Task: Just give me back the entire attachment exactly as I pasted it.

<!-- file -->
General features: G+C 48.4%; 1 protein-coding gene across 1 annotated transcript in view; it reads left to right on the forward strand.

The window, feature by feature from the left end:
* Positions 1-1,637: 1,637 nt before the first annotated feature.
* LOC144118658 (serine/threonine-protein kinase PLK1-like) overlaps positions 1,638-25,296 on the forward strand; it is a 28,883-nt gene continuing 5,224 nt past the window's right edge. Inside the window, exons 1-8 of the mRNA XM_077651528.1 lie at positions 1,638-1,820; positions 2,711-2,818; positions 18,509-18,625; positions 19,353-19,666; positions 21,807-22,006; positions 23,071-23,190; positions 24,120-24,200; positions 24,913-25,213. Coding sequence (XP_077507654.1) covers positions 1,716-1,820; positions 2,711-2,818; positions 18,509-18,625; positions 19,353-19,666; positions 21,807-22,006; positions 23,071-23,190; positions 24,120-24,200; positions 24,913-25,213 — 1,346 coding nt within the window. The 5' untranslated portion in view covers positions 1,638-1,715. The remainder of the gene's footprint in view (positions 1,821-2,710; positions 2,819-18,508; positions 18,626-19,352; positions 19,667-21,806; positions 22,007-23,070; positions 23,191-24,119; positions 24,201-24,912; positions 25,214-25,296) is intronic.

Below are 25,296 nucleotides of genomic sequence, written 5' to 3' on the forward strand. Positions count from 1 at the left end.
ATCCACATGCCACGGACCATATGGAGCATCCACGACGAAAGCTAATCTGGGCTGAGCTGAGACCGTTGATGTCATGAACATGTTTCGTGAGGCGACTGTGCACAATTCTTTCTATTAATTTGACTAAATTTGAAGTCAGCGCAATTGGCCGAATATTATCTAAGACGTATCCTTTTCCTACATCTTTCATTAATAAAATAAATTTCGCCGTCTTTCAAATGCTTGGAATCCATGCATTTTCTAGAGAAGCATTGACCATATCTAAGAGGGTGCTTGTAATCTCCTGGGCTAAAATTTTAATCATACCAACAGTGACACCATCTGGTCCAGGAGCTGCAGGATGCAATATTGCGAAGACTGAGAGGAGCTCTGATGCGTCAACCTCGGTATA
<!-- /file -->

General features: G+C 48.4%; 1 protein-coding gene across 1 annotated transcript in view; it reads left to right on the forward strand.

The window, feature by feature from the left end:
* Positions 1-1,637: 1,637 nt before the first annotated feature.
* LOC144118658 (serine/threonine-protein kinase PLK1-like) overlaps positions 1,638-25,296 on the forward strand; it is a 28,883-nt gene continuing 5,224 nt past the window's right edge. Inside the window, exons 1-8 of the mRNA XM_077651528.1 lie at positions 1,638-1,820; positions 2,711-2,818; positions 18,509-18,625; positions 19,353-19,666; positions 21,807-22,006; positions 23,071-23,190; positions 24,120-24,200; positions 24,913-25,213. Coding sequence (XP_077507654.1) covers positions 1,716-1,820; positions 2,711-2,818; positions 18,509-18,625; positions 19,353-19,666; positions 21,807-22,006; positions 23,071-23,190; positions 24,120-24,200; positions 24,913-25,213 — 1,346 coding nt within the window. The 5' untranslated portion in view covers positions 1,638-1,715. The remainder of the gene's footprint in view (positions 1,821-2,710; positions 2,819-18,508; positions 18,626-19,352; positions 19,667-21,806; positions 22,007-23,070; positions 23,191-24,119; positions 24,201-24,912; positions 25,214-25,296) is intronic.

Below are 25,296 nucleotides of genomic sequence, written 5' to 3' on the forward strand. Positions count from 1 at the left end.
ATCCACATGCCACGGACCATATGGAGCATCCACGACGAAAGCTAATCTGGGCTGAGCTGAGACCGTTGATGTCATGAACATGTTTCGTGAGGCGACTGTGCACAATTCTTTCTATTAATTTGACTAAATTTGAAGTCAGCGCAATTGGCCGAATATTATCTAAGACGTATCCTTTTCCTACATCTTTCATTAATAAAATAAATTTCGCCGTCTTTCAAATGCTTGGAATCCATGCATTTTCTAGAGAAGCATTGACCATATCTAAGAGGGTGCTTGTAATCTCCTGGGCTAAAATTTTAATCATACCAACAGTGACACCATCTGGTCCAGGAGCTGCAGGATGCAATATTGCGAAGACTGAGAGGAGCTCTGATGCGTCAACCTCGGTATA